Plenty of local businesses have raised their wages but are still having difficulty attracting workers. Which means, of course, they haven’t raised their wages enough.

I’m sure the “raise your wages even more” assessment exasperates business owners into a froth, especially when offered unsolicited by a pointy-headed academic who has never had to worry about covering labor and a zillion other costs to make a living.

I get that. The labor situation for employers in Glynn is indeed difficult, and the difficulty runs much deeper than supplemental unemployment compensation, shuttered day care facilities and other consequences of the pandemic.

We have some major league long-run economics going on here. Consider: Since 2005, Glynn’s population has increased by 19 percent, from 72,589 to 86,002. Total personal income in Glynn, adjusted for inflation, has increased by 28 percent, from $2.926 billion to $3.74 billion.

In a word, Glynn’s population and economy have grown significantly since 2005. Our labor force, however, hasn’t grown at all.

Here are the numbers. Glynn’s labor force is currently 39,617. In 2005, it was 39,156. Allow for standard estimation error, and there’s no difference.

Shifting business conditions and a variety of other factors cause a labor force to fluctuate in size from year to year. Since 2005, our local labor force has ranged between its all-time high of 41,141 in 2008 and 37,028 in 2014.

Year-to-year labor force fluctuations of the magnitude we’ve seen in Glynn since 2005 would be ho-hum if our population had held steady around its 2005 count of 72,589. Our issue is not the year-to-year fluctuations.

Our issue is 16 years in the making: 19 percent population growth, 28 percent real personal income growth and no change in the size of the labor force.

Glynn does draw workers from other counties, especially Brantley and McIntosh. (Which is why, in case you’ve wondered, the U.S. Census Bureau has Brantley, Glynn and McIntosh designated as the Brunswick Metropolitan Statistical Area or MSA, for short.)

Glynn employers certainly appreciate the help, but our MSA shows a very similar labor force pattern.

In 2005, the labor force of the Brunswick MSA was 51,817. Since 2005, it has fluctuated between 54,417 in 2008 and 49,766 in 2014. It currently stands at 53,135 — a puny change considering the 22 percent jump in the MSA’s population since 2005.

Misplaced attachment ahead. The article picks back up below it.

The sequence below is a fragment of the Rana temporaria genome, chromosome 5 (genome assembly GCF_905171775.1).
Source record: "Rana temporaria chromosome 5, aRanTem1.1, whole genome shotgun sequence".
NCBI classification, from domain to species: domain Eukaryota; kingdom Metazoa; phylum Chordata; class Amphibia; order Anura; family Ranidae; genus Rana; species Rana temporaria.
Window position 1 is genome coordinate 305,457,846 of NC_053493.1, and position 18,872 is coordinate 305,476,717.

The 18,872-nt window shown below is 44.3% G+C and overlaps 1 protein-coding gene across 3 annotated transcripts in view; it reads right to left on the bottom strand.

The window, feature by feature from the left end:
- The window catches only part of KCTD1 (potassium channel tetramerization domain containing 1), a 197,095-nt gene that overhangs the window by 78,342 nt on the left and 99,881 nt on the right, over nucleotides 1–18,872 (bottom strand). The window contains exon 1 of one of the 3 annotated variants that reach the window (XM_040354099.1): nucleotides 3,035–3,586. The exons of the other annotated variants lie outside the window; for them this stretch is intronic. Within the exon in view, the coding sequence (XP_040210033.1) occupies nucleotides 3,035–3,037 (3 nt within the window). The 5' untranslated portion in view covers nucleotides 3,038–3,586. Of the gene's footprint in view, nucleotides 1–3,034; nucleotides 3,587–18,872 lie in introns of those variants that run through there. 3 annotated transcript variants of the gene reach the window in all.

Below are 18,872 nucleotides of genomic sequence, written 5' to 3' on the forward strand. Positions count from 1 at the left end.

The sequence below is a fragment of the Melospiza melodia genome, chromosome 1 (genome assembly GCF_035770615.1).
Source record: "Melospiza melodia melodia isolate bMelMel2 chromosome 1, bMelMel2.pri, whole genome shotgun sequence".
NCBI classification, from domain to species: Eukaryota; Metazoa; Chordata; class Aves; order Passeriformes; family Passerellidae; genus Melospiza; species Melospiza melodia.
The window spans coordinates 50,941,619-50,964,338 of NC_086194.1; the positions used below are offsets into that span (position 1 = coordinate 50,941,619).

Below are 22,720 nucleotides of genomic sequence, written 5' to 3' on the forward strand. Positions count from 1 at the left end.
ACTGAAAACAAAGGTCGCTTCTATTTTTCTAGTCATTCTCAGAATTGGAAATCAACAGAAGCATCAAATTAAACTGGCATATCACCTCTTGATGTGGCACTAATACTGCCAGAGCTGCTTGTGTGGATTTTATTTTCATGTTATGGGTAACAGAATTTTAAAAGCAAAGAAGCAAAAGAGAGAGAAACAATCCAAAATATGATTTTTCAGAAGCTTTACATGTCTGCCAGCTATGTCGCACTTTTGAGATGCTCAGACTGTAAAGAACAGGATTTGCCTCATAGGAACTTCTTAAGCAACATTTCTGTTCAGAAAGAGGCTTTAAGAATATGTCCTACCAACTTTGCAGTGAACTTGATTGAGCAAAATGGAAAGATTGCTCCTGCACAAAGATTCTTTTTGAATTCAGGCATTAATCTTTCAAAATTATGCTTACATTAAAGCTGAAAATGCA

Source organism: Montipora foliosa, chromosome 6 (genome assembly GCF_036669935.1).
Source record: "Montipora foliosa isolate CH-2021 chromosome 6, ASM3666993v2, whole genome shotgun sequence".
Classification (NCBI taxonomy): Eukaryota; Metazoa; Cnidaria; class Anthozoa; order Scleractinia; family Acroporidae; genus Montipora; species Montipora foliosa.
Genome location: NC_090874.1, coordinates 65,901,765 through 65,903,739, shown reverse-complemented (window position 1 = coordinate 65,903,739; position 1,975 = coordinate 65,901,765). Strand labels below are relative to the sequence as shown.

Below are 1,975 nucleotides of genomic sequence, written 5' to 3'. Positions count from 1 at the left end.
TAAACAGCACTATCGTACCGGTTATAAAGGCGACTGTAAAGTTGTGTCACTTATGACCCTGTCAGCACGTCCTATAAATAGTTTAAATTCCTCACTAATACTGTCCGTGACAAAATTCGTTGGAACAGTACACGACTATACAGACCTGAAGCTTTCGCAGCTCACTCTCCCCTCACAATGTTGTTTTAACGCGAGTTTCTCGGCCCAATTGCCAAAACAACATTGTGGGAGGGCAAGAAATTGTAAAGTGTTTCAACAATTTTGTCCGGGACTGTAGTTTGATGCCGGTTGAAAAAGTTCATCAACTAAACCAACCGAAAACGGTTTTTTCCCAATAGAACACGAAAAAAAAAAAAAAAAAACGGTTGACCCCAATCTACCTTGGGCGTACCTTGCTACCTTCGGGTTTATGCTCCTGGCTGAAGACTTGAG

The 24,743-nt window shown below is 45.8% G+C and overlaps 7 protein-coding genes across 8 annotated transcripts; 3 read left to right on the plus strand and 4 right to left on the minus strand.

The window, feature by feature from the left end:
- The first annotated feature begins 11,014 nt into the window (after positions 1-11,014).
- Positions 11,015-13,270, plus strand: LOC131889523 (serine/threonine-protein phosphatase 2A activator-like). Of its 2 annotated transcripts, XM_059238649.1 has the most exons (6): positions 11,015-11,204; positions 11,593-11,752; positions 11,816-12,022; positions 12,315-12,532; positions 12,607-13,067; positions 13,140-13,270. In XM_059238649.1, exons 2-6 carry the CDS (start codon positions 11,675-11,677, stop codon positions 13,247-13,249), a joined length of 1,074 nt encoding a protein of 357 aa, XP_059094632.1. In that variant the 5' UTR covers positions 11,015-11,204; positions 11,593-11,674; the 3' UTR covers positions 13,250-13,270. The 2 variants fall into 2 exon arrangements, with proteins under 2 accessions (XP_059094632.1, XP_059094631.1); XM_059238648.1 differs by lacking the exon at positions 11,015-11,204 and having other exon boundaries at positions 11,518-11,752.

Strong long-run population growth, solid long-run economic growth, zero long-run labor force growth. That’s our local labor situation. Throw the long-run, ever-rising numbers of tourists into the mix and it’s no wonder local businesses are scrambling for workers.

What’s behind this odd long-run labor force pattern?

Have a look at the change in Glynn’s working age population by age group from 2010 to 2019, the most recent year for which county age group estimates are available. (Age grouping inconsistencies in census county population estimates require starting with 2010 rather than 2005.)

Between 2010 and 2019, Glynn’s working age population — that is, everyone 16 years old or older — increased by 7,034. The population of 16- to 19-year-olds increased by 399. The population of 20- to 54-year-olds increased by 70. The population of 55- to 64-year-olds increased by 1,055. The population of 65-year-olds and older increased by 5,510.

The labor force participation rate for 20- to 54-year-olds is 80 percent. The labor force participation rate for 65-year-olds and older is 20 percent.

Glynn is attracting retirees. Younger workers, not so much.

More from this section

The family of former Glynn County Police Chief Carl Alexander received the Alfred W. Jones Award at the Golden Isles Chamber of Commerce’s annual dinner Thursday at the Jekyll Island Convention Center.

As the cutting chain churns its way up the path to separate the sixth section from the shipwrecked Golden Ray in the St. Simons Sound, folks might reasonably expect salvors to wrap up this latest operation by month’s end.

Carl Alexander, Glynn County Police chief from 1987 to 2002, was posthumously named the recipient of the Alfred W. Jones Award at the Golden Isles Chamber of Commerce’s annual dinner Thursday at the Jekyll Island Convention Center.